have paid prior to the program eligibility date.


The LRP is designed to attract additional investigators into AIDS

research.  The LRP intends to fund individuals conducting AIDS

research as described in the following paragraphs that contain the

"Activities Constituting AIDS Research" criteria as adopted by the

LRC on October 13, 1992:

"The following parameters define whether or not a proposed research

assignment meets the criteria for coverage under the NIH Loan

Repayment Program for AIDS Research - that is, whether or not the

incumbent will be "primarily" engaged in AIDS research. "Primarily"

engaged in AIDS research is defined as AIDS research activities that

constitute at least 80 percent of a researcher's time.  Clinical

Associates, whose intent is to primarily engage in AIDS research,

must engage in qualified AIDS research for at least three months in

the first year of their program, with a total of fifteen months of

qualified AIDS research during their two-year contract.

"AIDS research includes studies of the human immunodeficiency virus

(HIV), the pathophysiology of HIV infection, the development of

models of HIV infection and its sequelae, cofactors predisposing to

HIV infection and AIDS, or its sequelae, and the development of

vaccines and therapeutics.  More specifically, the following research

activities are included:  (1) studies of HIV and related

retroviruses; (2) studies of the mechanism(s) by which HIV and

related retroviruses establish infection and infect host cells; (3)

studies of the mechanism(s) by which HIV and related retroviruses

cause disease, including studies of the immune deficiency induced by

HIV and related retroviruses; (4) studies of the pathophysiology of

host response to HIV infection; (5) studies of in vivo or in vitro

models of human HIV infection and its sequelae; (6) epidemiologic

studies of HIV and related retrovirus infection; (7) clinical trials

involving prophylaxis or therapy for HIV infection or its sequelae;

(8) preclinical studies aimed at the development of therapy for or

prevention of HIV infection and the immunodeficiency caused by HIV

infection and its sequelae; (9) cofactors predisposing to acquiring

HIV infection and/or the progression of HIV-related disease; (10)

basic studies and clinical trials involving vaccines, or other

immunological or chemotherapeutic interventions for the prevention of

HIV infection and its sequelae; (11) studies into the transmission of

HIV involving high risk behaviors and research concerning the

interruption of transmission by behavioral change and pharmacologic

intervention; and (12) basic studies of the societal impact of and

response to the HIV/AIDS epidemic, including subgroups within the


"AIDS researchers include scientists who are intellectually engaged

in the process of providing scientific direction and guidance in

programs of original AIDS research, specifically epidemiologists,

statisticians, and others who are involved in the design and conduct

of research studies.  The duties of such scientists may include the

generation and design of studies and the collation and analysis of

data; and/or the preparation and publication, as author or co-author,

of studies in peer-reviewed journals.

"AIDS researchers also include physicians who are providing care for

HIV-infected individuals who are subjects of HIV-related research."


An initiating official, which may be a laboratory or branch chief,

must recommend an individual for application to the LRP, and the

Institute, Center, or Division (ICD) Scientific Program Director and

ICD Director must concur.  Since LRP participation is contingent, in

part, upon employment with the NIH, candidates may not be recommended

for loan repayment by an ICD until a firm employment commitment has

been made by the recommending ICD's Personnel Department.

ICD Loan Repayment Program Coordinators forward recommended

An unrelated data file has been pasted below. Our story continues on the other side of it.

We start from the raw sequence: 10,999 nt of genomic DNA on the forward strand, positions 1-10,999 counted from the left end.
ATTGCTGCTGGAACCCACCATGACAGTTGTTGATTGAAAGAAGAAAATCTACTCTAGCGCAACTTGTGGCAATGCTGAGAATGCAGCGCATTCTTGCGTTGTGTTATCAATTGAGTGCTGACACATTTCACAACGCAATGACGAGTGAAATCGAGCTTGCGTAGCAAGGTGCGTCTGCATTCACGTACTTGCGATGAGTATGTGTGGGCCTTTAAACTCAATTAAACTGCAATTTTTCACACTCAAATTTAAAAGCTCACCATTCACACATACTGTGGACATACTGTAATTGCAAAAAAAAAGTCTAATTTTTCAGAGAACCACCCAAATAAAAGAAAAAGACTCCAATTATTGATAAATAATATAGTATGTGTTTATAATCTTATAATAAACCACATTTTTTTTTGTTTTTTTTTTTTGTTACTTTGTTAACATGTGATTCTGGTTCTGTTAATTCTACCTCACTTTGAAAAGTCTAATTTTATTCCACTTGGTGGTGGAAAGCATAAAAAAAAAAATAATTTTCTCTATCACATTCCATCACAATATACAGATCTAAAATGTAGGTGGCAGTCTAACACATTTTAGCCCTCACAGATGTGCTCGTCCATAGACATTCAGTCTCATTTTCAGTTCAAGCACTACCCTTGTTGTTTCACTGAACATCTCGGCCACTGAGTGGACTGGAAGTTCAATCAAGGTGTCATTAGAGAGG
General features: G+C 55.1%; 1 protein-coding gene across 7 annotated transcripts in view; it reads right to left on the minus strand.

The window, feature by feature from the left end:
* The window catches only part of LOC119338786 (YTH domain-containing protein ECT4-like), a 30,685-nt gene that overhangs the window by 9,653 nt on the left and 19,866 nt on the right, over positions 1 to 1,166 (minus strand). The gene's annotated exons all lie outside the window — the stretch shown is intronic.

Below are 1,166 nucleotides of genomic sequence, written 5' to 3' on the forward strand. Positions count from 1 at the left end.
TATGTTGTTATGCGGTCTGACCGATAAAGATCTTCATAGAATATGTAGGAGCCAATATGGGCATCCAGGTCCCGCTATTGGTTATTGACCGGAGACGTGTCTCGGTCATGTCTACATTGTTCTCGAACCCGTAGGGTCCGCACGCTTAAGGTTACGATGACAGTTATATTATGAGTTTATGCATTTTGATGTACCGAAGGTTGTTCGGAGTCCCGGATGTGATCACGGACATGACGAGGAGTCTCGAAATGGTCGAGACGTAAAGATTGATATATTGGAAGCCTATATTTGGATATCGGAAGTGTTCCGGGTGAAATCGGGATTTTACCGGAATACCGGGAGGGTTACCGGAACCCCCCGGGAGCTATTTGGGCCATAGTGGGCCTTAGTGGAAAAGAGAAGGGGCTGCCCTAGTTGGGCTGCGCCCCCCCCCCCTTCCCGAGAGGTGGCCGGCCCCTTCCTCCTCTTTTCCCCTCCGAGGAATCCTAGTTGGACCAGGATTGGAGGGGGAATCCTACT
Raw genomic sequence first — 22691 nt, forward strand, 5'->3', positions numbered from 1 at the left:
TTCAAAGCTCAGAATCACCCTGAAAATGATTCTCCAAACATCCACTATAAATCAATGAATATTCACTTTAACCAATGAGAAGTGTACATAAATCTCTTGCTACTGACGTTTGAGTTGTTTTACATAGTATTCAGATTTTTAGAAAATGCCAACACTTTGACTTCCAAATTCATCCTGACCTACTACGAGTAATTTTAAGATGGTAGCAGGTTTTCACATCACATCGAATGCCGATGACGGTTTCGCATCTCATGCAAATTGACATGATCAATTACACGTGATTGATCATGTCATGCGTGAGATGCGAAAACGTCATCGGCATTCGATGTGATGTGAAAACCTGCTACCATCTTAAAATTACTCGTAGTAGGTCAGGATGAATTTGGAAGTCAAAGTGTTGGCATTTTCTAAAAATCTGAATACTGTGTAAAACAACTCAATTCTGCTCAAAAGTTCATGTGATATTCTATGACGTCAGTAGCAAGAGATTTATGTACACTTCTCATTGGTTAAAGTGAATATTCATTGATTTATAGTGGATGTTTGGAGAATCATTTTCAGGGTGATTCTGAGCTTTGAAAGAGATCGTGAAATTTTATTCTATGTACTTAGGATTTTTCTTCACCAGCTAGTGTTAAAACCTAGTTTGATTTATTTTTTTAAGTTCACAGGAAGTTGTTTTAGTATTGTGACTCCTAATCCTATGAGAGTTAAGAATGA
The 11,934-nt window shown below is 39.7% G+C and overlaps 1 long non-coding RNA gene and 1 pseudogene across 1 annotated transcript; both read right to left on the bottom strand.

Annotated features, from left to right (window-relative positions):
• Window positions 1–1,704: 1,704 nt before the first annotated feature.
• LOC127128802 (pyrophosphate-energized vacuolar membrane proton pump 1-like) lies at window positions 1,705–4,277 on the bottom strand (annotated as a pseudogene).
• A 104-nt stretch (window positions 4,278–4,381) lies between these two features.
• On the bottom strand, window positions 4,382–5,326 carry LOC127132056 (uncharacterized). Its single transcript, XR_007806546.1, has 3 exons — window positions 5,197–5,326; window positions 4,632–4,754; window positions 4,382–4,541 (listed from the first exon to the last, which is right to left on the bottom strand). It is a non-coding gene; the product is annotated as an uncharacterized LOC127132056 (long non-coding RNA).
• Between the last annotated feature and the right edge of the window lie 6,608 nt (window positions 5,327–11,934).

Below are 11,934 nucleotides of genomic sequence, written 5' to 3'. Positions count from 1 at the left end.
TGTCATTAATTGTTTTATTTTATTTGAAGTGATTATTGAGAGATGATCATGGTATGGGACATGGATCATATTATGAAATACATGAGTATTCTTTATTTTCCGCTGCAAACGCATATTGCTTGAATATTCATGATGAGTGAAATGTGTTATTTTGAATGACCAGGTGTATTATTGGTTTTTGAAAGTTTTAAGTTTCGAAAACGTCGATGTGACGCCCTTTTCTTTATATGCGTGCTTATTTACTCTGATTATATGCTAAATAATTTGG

applications to the Director, LRP, who submits eligible applications

for consideration and approval/disapproval by the LRC.  Recommended

candidates may forward financial information directly to the

Director, LRP.

At the conclusion of the initial contract, participants may reapply

and be considered for subsequent, one-year continuation contracts.

Continuation contracts are based upon the same review criteria as the

initial contract, in addition to a submission that describes AIDS

research accomplishments made during the initial contract.  These

continuation contracts are approved on a year-to-year basis and are

contingent upon the appropriation and availability of funds.


The LRC reviews the scientific research portions of eligible LRP

applications.  The LRC, which is composed of intramural and

extramural scientific staff, reviews, ranks, and approves or

disapproves applications.  LRC approval, in part, is based on the

appropriateness of the research assignment to the LRP's AIDS research

criteria (see above) and the scientific merit of the research.  In

addition, the credentials provided in the application are reviewed

and ranked to assess the applicant's potential to conduct qualified

AIDS research.

LRP program staff review and verify the financial portions of

eligible applications and determine projected funding levels.  Actual

funding is dependent upon LRC approval and the terms of the LRP

service contract.


The award of funds for approved applications is contingent, in part,

upon the availability of funds appropriated by the Congress of the

United States for the NIH.  Funds will not be awarded to disapproved

applications.  In return for the repayment of their educational

loans, participants must agree to:  (1) be "primarily" engaged in

qualified AIDS research, which is described above in the "Activities

Constituting AIDS Research" criteria, as NIH employees for a minimum

period of two years; (2) make payments to lenders on their own behalf

for periods of Leave Without Pay (LWOP); (3) pay monetary damages as

required in cases where the initial contract is breached; and (4) all

other provisions agreed upon in their contracts.  Substantial

monetary penalties will be imposed for breach of contract.


Written and telephone inquiries are encouraged.  The opportunity to

clarify any issues or questions from potential applicants is welcome.

Information regarding the LRP may be obtained by calling or writing:

Marc S. Horowitz, J.D.

Director, NIH Loan Repayment Program for AIDS Research

Office of AIDS Research

National Institutes of Health

Building 31, Room 5C12

Bethesda, MD  20892

Telephone:  (800) 528-7689


The LRP is described in the Catalog of Federal Domestic Assistance

No. 93.936.  Awards are made under authorization of section 487A of

the PHS Act (42 U.S.C. 288-1), as amended by section 634 of the

Health Omnibus Programs Extension of 1988 (P.L. 100-607).  This

program is not subject to the provisions of Executive Order 12372,

Intergovernmental Review of Federal Programs, and was granted

clearance from the Office of Management and Budget (OMB) (0925-0361),

under the requirements of the Paperwork Reduction Act of 1980, on

June 15, 1990.